Camping safety? How do you prepare for it? Let's see what being safe is. The best way I can describe it is through the Boy Scout Motto: Always Be Prepared.
You never know what will happen or when. If you can take a first aid class, do so. You can use this knowledge anywhere, anytime. It is priceless information that may save someone's life.
They teach all kinds of safety skills.
What kind of things can happen at a campground? Well, let's see.
There are trees, rocks, water, sand, ticks, mosquitoes, snakes, bees, sun, boats and the dreaded poison oak.
Now, can you think of any reason NOT to be prepared?
In an emergency situation, such as a snake bite, be ready to head to the nearest hospital.
Gather that kind of emergency information and keep it handy BEFORE you get to the campground. I keep a cork board and a dry erase board hanging in the camper. On the cork board, I have emergency phone numbers. These include the hospital, family, friends readily available and park host station.
Make everyone aware of these numbers and when to use them. The dry erase board is for notes to each other. If you are going out of your camp area, leave a note for other family members as to where you are going and what time you left. When you come back, just erase it.
Keep a first aid kit in your camper or vehicle.
Some very innocent looking plants can inflict serious injury.
Poison Ivy and Poison Oak can cause an itchy rash, and for some who are sensitive, it can spread all over the body.
You can also spread it all around if you touch the plant and then touch your skin.
Recognize Poison Ivy by the 3 leaves. Sometimes you can see the oil on the leaves, but usually you won't notice it. It is a ground covering plant and its vines can climb trees.
If exposed, you'll need to wash off the oil with soap and water, and then apply Calamine lotion from the first aid kit.
People who are allergic to bees can have reactions to them and start major swelling in the exposed area very quickly, or worse.
You may save a life, just knowing how to handle these things. If you have any questions about any situation you find yourself in, just call out for help. You will find people willing to do whatever necessary to come to your aid.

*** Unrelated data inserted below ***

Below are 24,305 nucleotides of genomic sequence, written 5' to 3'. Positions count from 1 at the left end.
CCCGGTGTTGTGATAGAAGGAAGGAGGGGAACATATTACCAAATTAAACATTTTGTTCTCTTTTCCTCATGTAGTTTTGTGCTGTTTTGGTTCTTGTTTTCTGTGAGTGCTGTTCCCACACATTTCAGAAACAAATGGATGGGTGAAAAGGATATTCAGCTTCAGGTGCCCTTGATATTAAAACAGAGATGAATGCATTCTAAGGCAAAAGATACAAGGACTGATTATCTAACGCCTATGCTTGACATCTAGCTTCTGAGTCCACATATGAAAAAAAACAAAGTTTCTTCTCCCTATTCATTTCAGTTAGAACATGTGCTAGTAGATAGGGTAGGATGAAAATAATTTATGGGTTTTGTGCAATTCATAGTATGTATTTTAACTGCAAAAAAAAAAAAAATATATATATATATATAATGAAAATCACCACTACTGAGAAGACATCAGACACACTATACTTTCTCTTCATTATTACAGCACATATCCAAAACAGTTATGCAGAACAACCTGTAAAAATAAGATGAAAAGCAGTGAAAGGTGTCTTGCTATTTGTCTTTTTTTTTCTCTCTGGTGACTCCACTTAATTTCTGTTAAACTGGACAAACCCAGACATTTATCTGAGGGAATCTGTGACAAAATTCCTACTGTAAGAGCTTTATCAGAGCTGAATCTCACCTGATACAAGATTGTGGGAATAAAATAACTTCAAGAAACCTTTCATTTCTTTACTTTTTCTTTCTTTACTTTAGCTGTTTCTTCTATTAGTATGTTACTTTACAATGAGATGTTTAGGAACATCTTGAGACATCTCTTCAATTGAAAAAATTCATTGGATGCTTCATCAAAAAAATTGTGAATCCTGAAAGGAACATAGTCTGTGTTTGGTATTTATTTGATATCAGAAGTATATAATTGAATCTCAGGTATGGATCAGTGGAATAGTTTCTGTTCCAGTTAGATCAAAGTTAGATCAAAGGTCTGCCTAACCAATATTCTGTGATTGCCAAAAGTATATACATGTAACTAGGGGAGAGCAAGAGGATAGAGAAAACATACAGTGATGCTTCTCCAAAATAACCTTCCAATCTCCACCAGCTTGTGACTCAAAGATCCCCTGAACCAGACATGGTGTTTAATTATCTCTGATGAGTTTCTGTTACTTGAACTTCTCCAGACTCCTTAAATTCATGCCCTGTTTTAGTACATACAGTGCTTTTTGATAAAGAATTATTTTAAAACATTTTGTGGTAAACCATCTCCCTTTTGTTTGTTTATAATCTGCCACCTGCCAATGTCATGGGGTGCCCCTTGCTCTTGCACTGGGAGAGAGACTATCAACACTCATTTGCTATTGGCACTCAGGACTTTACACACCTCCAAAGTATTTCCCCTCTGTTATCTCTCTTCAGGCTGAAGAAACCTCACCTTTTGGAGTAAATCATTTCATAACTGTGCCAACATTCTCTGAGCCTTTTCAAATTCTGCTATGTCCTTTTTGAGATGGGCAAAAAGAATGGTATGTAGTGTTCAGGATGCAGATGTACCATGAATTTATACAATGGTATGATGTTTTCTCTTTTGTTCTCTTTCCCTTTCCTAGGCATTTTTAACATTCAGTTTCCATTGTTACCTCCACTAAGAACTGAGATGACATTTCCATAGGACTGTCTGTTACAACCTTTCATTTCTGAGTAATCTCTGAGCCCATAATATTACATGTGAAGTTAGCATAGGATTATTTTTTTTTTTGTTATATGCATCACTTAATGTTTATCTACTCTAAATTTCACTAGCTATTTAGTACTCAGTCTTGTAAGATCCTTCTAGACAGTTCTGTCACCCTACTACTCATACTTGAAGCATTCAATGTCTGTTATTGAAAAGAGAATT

Mosquitoes carry diseases, some of which are deadly. Be prepared to repel them with natural mosquito treatments.
Don't forget to plan for sunny days! A sunburn can be dangerous, so be sure to take sunscreen, hats, sunglasses, and possibly umbrellas to create shade when you need it.
Water safety is of the utmost importance in camping safety.
Learn to use life vests and rescue floats and please do not get on the water without on.
Learn to use CPR if at all possible.
Some companies have programs for CPR training for their employees.
The YMCA and Red Cross are other resources.
Teach your children how to buckle them on. They truly do save lives.
Think about fire safety as part of your camping safety preparations.
Remember the picture of Smokey the Bear and the reminder that "Only You Can Prevent Forest Fires".
Teach your children what to do to prevent forest fires.
There are trees all around your camp site and fires can get out of control. Keep all fires in designated areas only.
You will find a fire ring at your campsite.
Please use it when the weather permits.
You should not burn any wood on a very windy day.
Sometimes if it hasn't rained in a while, there may be a burn ban posted.
That means the ground and surroundings are too dry and making a fire is too dangerous.
Please follow all campground rules.They are there for your protection.
Always have a way to put out an unexpected fire.
Wind can carry burning debris and create a fire elsewhere, too.
Keep camping safety in mind for all activities.
If you are not familiar with the campground safety rules, ask the attendant on duty for a copy of them.
Make sure your children know the rules and follow them. It is for their safety, also. Always encourage them to report any suspicious happenings to an adult.